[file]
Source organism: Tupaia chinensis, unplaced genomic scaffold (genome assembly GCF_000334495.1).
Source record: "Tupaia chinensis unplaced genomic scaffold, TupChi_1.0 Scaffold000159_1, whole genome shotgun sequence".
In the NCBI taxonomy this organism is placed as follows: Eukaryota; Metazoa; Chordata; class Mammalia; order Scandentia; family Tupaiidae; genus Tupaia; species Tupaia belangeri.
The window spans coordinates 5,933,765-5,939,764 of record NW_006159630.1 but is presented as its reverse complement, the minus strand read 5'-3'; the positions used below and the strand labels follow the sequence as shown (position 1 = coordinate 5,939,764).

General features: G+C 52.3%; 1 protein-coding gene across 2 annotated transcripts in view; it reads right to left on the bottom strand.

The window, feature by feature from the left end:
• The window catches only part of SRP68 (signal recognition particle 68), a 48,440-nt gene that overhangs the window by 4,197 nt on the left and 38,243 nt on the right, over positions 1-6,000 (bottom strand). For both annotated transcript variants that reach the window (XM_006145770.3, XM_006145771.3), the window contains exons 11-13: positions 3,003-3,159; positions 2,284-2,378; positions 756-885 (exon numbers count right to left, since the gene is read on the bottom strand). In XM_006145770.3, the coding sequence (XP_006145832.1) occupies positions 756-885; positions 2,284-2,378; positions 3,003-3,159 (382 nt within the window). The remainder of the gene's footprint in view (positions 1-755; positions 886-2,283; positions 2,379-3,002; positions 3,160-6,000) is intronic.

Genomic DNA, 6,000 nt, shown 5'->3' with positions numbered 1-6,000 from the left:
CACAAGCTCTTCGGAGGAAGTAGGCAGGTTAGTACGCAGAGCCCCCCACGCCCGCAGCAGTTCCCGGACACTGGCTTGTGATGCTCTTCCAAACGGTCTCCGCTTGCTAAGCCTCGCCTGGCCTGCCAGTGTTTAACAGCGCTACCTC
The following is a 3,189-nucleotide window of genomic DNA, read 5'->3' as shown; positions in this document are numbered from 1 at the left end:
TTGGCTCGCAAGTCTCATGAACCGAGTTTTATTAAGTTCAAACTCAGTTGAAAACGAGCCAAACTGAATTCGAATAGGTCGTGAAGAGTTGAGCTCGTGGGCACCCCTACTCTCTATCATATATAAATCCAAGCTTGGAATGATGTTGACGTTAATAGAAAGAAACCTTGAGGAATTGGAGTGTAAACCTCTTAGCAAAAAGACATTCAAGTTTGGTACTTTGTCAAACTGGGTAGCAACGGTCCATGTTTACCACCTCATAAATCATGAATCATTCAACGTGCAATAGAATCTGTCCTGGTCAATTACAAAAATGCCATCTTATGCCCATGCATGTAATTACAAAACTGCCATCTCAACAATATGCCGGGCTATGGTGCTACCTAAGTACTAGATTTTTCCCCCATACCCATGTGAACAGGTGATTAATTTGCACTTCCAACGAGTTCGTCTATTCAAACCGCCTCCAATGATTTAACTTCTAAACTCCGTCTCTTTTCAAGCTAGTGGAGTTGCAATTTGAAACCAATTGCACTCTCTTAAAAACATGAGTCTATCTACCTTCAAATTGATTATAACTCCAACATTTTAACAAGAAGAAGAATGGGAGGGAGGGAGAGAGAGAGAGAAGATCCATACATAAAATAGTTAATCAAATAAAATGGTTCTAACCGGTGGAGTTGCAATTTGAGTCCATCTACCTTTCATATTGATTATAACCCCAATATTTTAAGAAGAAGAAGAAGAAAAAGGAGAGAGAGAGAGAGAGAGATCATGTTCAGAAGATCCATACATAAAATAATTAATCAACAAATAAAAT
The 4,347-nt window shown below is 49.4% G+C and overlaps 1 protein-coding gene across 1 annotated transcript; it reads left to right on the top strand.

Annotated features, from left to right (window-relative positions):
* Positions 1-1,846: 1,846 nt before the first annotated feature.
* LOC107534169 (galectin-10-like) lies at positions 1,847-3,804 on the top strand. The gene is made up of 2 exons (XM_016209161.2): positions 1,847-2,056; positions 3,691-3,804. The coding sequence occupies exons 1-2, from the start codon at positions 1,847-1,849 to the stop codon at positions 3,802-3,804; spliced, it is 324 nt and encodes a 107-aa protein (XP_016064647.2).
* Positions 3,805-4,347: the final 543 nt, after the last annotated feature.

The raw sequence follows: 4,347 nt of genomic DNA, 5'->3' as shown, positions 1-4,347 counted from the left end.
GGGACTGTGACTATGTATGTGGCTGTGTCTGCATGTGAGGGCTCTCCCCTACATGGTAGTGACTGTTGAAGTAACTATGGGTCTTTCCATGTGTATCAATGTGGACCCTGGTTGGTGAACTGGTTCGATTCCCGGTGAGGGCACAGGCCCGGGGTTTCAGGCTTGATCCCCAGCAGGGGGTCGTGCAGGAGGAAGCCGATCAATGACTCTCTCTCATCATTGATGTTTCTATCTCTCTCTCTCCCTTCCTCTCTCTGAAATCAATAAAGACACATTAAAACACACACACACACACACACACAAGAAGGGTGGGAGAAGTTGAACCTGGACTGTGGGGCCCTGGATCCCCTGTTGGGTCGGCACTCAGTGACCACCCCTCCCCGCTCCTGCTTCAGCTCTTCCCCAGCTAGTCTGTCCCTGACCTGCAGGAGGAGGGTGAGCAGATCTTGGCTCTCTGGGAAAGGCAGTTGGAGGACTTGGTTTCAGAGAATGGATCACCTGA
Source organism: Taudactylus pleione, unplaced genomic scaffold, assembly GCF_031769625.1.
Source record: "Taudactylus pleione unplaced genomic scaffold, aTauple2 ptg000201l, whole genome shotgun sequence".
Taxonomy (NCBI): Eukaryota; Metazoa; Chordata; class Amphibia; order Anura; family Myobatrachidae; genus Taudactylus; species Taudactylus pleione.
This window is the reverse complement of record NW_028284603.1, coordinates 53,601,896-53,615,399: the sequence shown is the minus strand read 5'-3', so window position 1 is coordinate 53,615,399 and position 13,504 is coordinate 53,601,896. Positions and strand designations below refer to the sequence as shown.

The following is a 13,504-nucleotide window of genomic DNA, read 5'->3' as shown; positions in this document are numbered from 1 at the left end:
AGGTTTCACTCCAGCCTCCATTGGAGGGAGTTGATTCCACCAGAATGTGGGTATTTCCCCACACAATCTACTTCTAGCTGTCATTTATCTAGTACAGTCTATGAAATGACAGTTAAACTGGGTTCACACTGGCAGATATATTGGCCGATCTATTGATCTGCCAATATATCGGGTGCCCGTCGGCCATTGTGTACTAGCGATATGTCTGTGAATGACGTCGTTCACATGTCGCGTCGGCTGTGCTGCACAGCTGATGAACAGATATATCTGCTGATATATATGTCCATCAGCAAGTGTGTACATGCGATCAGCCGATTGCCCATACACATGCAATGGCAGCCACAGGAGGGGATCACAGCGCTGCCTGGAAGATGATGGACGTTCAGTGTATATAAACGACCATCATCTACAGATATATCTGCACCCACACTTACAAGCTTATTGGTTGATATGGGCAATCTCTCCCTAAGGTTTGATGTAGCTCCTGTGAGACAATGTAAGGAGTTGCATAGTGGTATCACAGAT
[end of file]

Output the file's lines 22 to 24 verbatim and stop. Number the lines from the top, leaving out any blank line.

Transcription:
This window is the reverse complement of record NW_028284603.1, coordinates 53,601,896-53,615,399: the sequence shown is the minus strand read 5'-3', so window position 1 is coordinate 53,615,399 and position 13,504 is coordinate 53,601,896. Positions and strand designations below refer to the sequence as shown.

The following is a 13,504-nucleotide window of genomic DNA, read 5'->3' as shown; positions in this document are numbered from 1 at the left end:
AGGTTTCACTCCAGCCTCCATTGGAGGGAGTTGATTCCACCAGAATGTGGGTATTTCCCCACACAATCTACTTCTAGCTGTCATTTATCTAGTACAGTCTATGAAATGACAGTTAAACTGGGTTCACACTGGCAGATATATTGGCCGATCTATTGATCTGCCAATATATCGGGTGCCCGTCGGCCATTGTGTACTAGCGATATGTCTGTGAATGACGTCGTTCACATGTCGCGTCGGCTGTGCTGCACAGCTGATGAACAGATATATCTGCTGATATATATGTCCATCAGCAAGTGTGTACATGCGATCAGCCGATTGCCCATACACATGCAATGGCAGCCACAGGAGGGGATCACAGCGCTGCCTGGAAGATGATGGACGTTCAGTGTATATAAACGACCATCATCTACAGATATATCTGCACCCACACTTACAAGCTTATTGGTTGATATGGGCAATCTCTCCCTAAGGTTTGATGTAGCTCCTGTGAGACAATGTAAGGAGTTGCATAGTGGTATCACAGAT